David Cronenberg said he turned down an offer to direct the first episode of True Detective Season Two, citing a poor script during an interview at the Reykjavik International Film Festival, Indiewire reports.
While discussing television's rise as a serious, viable medium for creative filmmaking, Cronenberg said: "The heat is in TV. Last year, I was approached to direct the first episode of the second season of True Detective. I considered it, but I thought that the script was bad, so I didn’t do it. In TV, the director is just a traffic cop, but on the other hand, it is work, and there’s a lot of it."
While the HBO show's blockbuster first season was masterfully helmed by Cary Fukunaga, his departure from the director's chair left a vacuum in Season Two that ended up being filled by seven different filmmakers. Pre-production, however, was marked by reports about a number of potential directors, many of whom ultimately passed, including William Friedkin, Andrew Dominik and now Cronenberg.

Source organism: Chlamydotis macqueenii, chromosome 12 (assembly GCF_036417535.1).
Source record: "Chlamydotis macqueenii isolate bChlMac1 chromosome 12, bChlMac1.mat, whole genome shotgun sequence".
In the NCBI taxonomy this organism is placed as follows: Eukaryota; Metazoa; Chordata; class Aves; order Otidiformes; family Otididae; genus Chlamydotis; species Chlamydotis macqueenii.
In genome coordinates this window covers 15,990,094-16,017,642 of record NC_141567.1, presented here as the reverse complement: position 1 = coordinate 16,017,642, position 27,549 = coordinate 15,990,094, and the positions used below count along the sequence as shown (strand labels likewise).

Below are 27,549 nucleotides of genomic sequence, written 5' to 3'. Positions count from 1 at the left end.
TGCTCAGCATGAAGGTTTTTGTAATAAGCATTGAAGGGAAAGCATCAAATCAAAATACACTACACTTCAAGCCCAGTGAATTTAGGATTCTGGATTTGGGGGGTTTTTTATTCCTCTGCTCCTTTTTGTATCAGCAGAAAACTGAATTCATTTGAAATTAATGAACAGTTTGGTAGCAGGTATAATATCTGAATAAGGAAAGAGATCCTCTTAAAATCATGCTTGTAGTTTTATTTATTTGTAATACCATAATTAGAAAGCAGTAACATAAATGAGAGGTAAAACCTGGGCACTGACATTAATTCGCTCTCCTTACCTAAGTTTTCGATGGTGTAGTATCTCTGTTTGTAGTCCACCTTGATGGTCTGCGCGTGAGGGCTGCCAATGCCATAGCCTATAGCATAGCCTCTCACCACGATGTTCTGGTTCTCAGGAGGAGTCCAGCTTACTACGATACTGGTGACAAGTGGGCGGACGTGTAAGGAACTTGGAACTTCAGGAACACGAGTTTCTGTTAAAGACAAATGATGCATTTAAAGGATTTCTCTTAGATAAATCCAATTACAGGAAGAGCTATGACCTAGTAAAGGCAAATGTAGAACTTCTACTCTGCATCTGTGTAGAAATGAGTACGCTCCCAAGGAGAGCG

While Fukunaga stayed on as an executive producer, Season Two featured a thinly veiled jab at him — in the form of the director of a terrible movie being made by the men who killed Vinci mayor Ben Caspere — adding to the speculation about a feud between him and writer/creator Nic Pizzolatto.
Fukunaga, however, didn't appear phased, telling Vulture that he had not seen a single episode of True Detective Season Two. Despite his role as executive producer, Fukunaga said he hadn't been sent screeners, nor had he found time to binge watch because he was filming the heavily buzzed, Beasts of No Nation.
"Well, it's a different show, different characters, different story," he added. "It's not necessarily my thing anymore. If it was Woody [Harrelson] and Matthew [McConaughey], of course I'd be more quick to watch because I want to see where those characters go. But if it's all new characters, I can watch it whenever I have time to watch it. Other than the brand, it's not my show. When I watch it all, I'll check back in with you."